Connection Classes Help People Plug In to Serve the Church: We need to provide an effective environment to plug people into serving in our church. All members have certain gifts and abilities that can be used in serving God and others through the church. When someone first joins, it can be difficult to figure out where to get involved. We cannot assume that a new member will automatically want to get involved in ministry and will know how to do so. In our Connection Class, people learn that the congregation expects them to get involved, and learn of entry level opportunities for service.
Connection Classes Help Guard the Unity of the Church: When a church emphasizes membership expectations, we are able to raise the bar of membership. While a scary thing, we also should talk about what would happen if church members did not live up to membership expectations. Clarity in the Connection Class goes a long way in setting the church member on the right path. This information can serve to preempt potential church discipline issues later on.
Connection Classes Help People Assimilate Into the Church: We see the class as an opportunity to encourage regular attendees to get to know other potential members of the church, as well as leaders in the church. While the primary purposes of the Connection Class is for church orientation and teaching doctrine, mission, values, and vision, this relational orientation to church leaders is a very positive thing.
The writers of the New Testament assumed that the local churches to whom they were writing had a clear understanding of who was a member of the church and who was not (1 Corinthians 5:2; Colossians 4:5; Galatians 6:10). The Connection Class is one of the most effective ways to examine, assimilate, and clearly guide new members into our church family.
[print_link] [email_link] Adapted from Matt Capps, and Ministry Grid
Why is it that churches tend to slip into decline? A vibrant and growing ministry becomes “plateaued” or begins to lose the numbers or excitement it once had. How about these steps to find a solution:
1. Return to Your First Passion (Revelation 2:4-5) – But I have this complaint against you. You don’t love me or each other as you did at first! Look how far you have fallen! Turn back to me and do the works you did at first. If you don’t repent, I will come and remove your lampstand from its place among the churches.
Churches don’t realize how far they have fallen, then “church” simply becomes routine, going through the motions, and going into maintenance mode. If we will only remember the first days of our relationship with Christ, the excitement, the purpose, the mission, the commands, the new insights; perhaps we will be restored to our earlier fellowship, and make an impact on our community and others around us. The key in this passage is a single word… REPENT. While that is so humiliating, (to admit that we have fallen away, or drifted), that is the solution the angel provides through the apostle John.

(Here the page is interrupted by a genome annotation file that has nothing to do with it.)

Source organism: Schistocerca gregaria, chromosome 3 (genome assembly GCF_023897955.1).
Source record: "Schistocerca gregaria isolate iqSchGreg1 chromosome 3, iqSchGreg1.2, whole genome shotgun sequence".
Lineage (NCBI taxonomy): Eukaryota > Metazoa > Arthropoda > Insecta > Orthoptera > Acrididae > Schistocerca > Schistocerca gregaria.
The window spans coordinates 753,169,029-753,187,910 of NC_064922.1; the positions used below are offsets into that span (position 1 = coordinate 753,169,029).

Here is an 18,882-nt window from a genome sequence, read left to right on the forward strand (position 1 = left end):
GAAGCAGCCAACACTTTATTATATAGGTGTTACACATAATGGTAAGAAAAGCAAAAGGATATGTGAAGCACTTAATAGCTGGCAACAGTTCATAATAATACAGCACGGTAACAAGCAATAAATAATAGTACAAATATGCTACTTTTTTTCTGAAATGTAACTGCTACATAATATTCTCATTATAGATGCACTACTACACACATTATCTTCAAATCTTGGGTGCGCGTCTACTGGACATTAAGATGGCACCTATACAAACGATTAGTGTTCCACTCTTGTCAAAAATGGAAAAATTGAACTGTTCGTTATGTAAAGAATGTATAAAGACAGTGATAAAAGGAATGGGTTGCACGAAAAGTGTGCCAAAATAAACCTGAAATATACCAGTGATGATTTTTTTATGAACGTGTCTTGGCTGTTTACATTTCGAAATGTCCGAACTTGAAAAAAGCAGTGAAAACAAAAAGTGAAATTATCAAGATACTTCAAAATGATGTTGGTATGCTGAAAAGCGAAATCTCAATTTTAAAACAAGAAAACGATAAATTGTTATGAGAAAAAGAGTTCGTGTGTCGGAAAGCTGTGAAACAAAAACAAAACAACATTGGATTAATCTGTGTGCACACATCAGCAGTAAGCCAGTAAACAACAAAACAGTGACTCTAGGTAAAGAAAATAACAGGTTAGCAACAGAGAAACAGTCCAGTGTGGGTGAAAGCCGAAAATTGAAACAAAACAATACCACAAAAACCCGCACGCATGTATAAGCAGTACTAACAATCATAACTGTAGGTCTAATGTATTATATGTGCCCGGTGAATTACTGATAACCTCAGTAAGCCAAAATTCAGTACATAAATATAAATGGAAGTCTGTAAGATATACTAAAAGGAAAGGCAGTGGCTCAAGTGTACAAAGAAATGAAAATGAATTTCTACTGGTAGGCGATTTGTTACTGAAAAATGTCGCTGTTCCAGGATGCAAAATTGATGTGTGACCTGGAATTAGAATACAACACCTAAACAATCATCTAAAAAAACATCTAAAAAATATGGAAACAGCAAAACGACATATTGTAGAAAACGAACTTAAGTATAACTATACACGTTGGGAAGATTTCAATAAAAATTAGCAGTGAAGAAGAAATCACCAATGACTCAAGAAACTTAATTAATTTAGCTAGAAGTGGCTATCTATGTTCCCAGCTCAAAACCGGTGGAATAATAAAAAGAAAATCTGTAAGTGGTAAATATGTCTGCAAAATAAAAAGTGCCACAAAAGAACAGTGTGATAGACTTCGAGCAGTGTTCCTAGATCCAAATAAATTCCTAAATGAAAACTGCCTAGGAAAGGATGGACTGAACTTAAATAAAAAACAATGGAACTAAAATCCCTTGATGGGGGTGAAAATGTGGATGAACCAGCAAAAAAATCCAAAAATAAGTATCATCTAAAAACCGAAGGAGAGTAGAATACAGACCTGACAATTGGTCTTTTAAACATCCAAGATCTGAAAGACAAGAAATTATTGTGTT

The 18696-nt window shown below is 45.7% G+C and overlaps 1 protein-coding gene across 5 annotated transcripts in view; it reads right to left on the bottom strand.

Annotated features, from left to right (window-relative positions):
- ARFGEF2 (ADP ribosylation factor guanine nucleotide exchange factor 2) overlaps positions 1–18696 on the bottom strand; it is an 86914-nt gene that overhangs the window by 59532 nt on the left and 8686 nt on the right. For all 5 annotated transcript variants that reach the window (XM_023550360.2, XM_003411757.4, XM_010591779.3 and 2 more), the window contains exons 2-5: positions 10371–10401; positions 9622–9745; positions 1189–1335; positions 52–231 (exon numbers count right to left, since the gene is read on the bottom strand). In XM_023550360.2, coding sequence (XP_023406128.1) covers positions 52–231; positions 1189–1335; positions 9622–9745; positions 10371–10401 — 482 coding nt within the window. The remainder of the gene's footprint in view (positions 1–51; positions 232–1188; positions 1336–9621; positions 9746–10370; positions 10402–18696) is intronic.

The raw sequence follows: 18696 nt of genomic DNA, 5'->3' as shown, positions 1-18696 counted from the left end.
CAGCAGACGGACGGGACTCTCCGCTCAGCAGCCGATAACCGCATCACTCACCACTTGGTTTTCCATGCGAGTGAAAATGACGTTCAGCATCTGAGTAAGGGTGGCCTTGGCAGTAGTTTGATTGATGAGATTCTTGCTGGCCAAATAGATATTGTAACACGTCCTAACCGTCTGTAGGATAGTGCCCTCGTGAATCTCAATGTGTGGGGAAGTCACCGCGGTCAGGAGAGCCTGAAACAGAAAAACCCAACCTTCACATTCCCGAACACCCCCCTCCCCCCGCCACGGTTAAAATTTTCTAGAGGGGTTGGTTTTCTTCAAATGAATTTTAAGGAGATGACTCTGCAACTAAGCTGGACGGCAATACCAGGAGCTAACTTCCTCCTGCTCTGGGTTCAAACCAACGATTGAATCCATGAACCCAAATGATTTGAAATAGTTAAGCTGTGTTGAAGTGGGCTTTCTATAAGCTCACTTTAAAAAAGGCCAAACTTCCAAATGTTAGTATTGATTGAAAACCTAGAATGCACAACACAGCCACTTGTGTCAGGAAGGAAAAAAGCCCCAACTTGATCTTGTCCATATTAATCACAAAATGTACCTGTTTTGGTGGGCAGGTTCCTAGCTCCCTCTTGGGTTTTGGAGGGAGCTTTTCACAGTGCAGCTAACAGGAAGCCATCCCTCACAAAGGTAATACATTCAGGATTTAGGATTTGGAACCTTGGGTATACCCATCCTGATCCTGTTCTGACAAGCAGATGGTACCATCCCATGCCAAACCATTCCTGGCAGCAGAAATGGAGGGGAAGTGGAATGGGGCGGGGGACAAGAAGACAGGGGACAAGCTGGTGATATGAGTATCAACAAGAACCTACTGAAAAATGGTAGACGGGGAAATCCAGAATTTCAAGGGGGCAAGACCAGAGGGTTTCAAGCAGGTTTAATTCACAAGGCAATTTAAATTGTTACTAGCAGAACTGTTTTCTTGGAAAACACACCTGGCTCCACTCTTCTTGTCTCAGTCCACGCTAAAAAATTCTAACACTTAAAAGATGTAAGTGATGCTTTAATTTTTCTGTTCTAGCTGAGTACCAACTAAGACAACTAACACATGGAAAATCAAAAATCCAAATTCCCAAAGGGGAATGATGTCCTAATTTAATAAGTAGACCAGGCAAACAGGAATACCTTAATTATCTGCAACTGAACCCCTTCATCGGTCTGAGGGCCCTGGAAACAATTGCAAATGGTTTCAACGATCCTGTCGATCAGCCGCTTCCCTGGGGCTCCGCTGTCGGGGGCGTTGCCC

2. Remember Your Foundational Purpose (Matthew 28:19-20) – Therefore, go and make disciples of all the nations, baptizing them in the name of the Father and the Son and the Holy Spirit. Teach these new disciples to obey all the commands I have given you. And be sure of this: I am with you always, even to the end of the age.”
This passage talks a lot about mission and purpose; we are to be about our Father’s business of evangelism and discipleship. How often do we begin to cool in our desire for God’s kingdom to increase?
I recently read Brian Moss* who writes, “Churches plateau and decline due to missional drift.” I cannot think of any church that ever drifted and kept the main thing the main thing. In order to get the church moving in the right direction we’ve got to figure out which direction we need to go! Moss again writes, “Too often plateaued churches focus on growing the church numerically before they correct the drift philosophically. If you focus on growth before depth you’ll be tempted to adopt gimmicks, quick fixes and copycat tactics. Don’t change anything until your core leaders are thoroughly committed to the biblical purposes of the church.”
The Great Commandment is essential as well; to love God and to love our neighbor as ourselves (Matthew 22:36-40). These are the reasons for worship and ministry. We worship due to our love for God and we are involved in ministry because of our love for others. Let’s rekindle our focus on the primary purpose of the church, to know Christ and to make him known.
3. Refocus on Your Favorite People: by “favorite” I mean your target audience.
Moss writes about his church experience: “Our church was hidden in the woods at the end of a dead-end road completely surrounded by an upper-income housing development. Our congregation was comprised of medium income families. We tried for months to reach the families in the homes surrounding our church. It was a complete failure. Finally, we decided to try reaching people like us. We learned the hard way that you reach who you are, not who you want.”
That sounds a lot like our situation, high income and powerful people in the neighborhood north of the church property. We are a congregation that has a good number of these types families, but we also have plenty of average income families, young and old, and a fair amount of transitioning young Navy families. Perhaps we have a schizophrenic personality, not knowing who we are, but we CAN reach people like us; each group reaching out to their own circles of influence.
That, my friend is relational, and I feel is the beginning of effective evangelism and discipleship.
[print_link] [email_link] *Brian Moss is pastor at Oak Ridge Baptist, Salisbury MD